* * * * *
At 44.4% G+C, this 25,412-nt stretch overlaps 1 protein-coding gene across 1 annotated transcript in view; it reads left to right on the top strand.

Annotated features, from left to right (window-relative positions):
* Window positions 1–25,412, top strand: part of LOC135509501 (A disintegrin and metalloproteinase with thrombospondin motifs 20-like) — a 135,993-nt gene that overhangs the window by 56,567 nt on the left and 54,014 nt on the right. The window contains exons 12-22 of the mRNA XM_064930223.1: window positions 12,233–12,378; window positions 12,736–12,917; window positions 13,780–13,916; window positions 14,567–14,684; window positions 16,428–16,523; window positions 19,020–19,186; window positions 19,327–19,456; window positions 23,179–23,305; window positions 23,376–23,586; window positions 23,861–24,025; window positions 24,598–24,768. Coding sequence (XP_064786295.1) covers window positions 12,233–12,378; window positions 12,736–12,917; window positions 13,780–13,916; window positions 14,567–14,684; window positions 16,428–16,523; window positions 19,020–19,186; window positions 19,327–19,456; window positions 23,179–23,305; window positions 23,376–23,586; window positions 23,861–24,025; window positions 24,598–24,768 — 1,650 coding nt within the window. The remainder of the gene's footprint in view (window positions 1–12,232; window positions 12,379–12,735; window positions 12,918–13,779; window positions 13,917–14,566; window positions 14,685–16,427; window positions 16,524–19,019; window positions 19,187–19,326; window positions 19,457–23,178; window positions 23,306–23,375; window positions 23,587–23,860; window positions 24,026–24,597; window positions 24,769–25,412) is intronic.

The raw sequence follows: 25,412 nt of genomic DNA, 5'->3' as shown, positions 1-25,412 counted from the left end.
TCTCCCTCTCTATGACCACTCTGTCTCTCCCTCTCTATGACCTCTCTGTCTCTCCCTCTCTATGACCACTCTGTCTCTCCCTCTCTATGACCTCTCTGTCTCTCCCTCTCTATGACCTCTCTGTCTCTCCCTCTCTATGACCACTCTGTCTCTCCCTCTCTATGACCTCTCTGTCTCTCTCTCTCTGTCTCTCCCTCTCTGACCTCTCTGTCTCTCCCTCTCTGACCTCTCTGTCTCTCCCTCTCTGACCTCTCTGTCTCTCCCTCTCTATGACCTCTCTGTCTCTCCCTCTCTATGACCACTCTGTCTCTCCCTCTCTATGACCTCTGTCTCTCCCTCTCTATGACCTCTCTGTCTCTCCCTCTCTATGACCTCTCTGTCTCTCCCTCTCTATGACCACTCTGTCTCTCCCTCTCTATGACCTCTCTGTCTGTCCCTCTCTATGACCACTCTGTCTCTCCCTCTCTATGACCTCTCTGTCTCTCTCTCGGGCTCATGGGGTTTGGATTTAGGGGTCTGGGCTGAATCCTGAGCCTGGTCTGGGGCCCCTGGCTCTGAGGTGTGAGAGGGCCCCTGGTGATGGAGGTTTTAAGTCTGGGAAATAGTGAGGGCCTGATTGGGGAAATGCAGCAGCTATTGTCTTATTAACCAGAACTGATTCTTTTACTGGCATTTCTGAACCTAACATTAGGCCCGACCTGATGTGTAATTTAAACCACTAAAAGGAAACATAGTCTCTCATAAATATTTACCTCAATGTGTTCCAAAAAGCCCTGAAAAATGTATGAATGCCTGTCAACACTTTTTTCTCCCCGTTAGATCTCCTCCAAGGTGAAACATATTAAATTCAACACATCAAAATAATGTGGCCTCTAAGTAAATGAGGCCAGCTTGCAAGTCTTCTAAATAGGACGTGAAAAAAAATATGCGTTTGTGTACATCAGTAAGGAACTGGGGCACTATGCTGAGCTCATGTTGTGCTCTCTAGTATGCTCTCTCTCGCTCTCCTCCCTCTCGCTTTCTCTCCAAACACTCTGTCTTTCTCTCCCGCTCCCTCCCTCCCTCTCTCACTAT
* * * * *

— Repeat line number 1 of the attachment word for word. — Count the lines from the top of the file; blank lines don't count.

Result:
At 44.4% G+C, this 25,412-nt stretch overlaps 1 protein-coding gene across 1 annotated transcript in view; it reads left to right on the top strand.